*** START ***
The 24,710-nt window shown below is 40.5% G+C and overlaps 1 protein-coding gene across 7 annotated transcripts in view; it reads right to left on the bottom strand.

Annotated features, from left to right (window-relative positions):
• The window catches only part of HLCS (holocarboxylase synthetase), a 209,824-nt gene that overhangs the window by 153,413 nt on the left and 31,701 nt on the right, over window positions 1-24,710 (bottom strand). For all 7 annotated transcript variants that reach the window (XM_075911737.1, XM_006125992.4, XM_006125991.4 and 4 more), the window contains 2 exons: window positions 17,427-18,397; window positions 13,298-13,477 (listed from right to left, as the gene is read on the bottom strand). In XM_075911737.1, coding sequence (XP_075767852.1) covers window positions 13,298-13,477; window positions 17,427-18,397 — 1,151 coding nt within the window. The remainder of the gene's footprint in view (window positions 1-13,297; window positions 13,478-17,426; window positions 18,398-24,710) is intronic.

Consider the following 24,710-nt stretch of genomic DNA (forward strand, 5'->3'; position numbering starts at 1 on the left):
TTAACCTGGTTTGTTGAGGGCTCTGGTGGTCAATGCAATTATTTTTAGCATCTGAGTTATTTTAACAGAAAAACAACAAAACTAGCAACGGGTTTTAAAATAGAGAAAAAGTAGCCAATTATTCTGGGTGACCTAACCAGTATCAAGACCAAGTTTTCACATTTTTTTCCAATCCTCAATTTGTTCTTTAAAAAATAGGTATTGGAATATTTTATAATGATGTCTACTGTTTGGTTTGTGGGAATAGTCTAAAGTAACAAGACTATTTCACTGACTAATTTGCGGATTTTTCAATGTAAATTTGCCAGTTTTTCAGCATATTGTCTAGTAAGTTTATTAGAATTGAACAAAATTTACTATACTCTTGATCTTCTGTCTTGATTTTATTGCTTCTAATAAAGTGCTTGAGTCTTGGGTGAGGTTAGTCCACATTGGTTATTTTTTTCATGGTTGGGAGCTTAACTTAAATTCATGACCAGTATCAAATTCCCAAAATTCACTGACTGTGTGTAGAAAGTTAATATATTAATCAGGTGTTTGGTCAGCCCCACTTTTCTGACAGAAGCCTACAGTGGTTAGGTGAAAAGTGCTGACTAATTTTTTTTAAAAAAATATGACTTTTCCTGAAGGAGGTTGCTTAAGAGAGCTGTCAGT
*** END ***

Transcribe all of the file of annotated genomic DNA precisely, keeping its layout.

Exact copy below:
The 24,710-nt window shown below is 40.5% G+C and overlaps 1 protein-coding gene across 7 annotated transcripts in view; it reads right to left on the bottom strand.

Annotated features, from left to right (window-relative positions):
• The window catches only part of HLCS (holocarboxylase synthetase), a 209,824-nt gene that overhangs the window by 153,413 nt on the left and 31,701 nt on the right, over window positions 1-24,710 (bottom strand). For all 7 annotated transcript variants that reach the window (XM_075911737.1, XM_006125992.4, XM_006125991.4 and 4 more), the window contains 2 exons: window positions 17,427-18,397; window positions 13,298-13,477 (listed from right to left, as the gene is read on the bottom strand). In XM_075911737.1, coding sequence (XP_075767852.1) covers window positions 13,298-13,477; window positions 17,427-18,397 — 1,151 coding nt within the window. The remainder of the gene's footprint in view (window positions 1-13,297; window positions 13,478-17,426; window positions 18,398-24,710) is intronic.

Consider the following 24,710-nt stretch of genomic DNA (forward strand, 5'->3'; position numbering starts at 1 on the left):
TTAACCTGGTTTGTTGAGGGCTCTGGTGGTCAATGCAATTATTTTTAGCATCTGAGTTATTTTAACAGAAAAACAACAAAACTAGCAACGGGTTTTAAAATAGAGAAAAAGTAGCCAATTATTCTGGGTGACCTAACCAGTATCAAGACCAAGTTTTCACATTTTTTTCCAATCCTCAATTTGTTCTTTAAAAAATAGGTATTGGAATATTTTATAATGATGTCTACTGTTTGGTTTGTGGGAATAGTCTAAAGTAACAAGACTATTTCACTGACTAATTTGCGGATTTTTCAATGTAAATTTGCCAGTTTTTCAGCATATTGTCTAGTAAGTTTATTAGAATTGAACAAAATTTACTATACTCTTGATCTTCTGTCTTGATTTTATTGCTTCTAATAAAGTGCTTGAGTCTTGGGTGAGGTTAGTCCACATTGGTTATTTTTTTCATGGTTGGGAGCTTAACTTAAATTCATGACCAGTATCAAATTCCCAAAATTCACTGACTGTGTGTAGAAAGTTAATATATTAATCAGGTGTTTGGTCAGCCCCACTTTTCTGACAGAAGCCTACAGTGGTTAGGTGAAAAGTGCTGACTAATTTTTTTTAAAAAAATATGACTTTTCCTGAAGGAGGTTGCTTAAGAGAGCTGTCAGT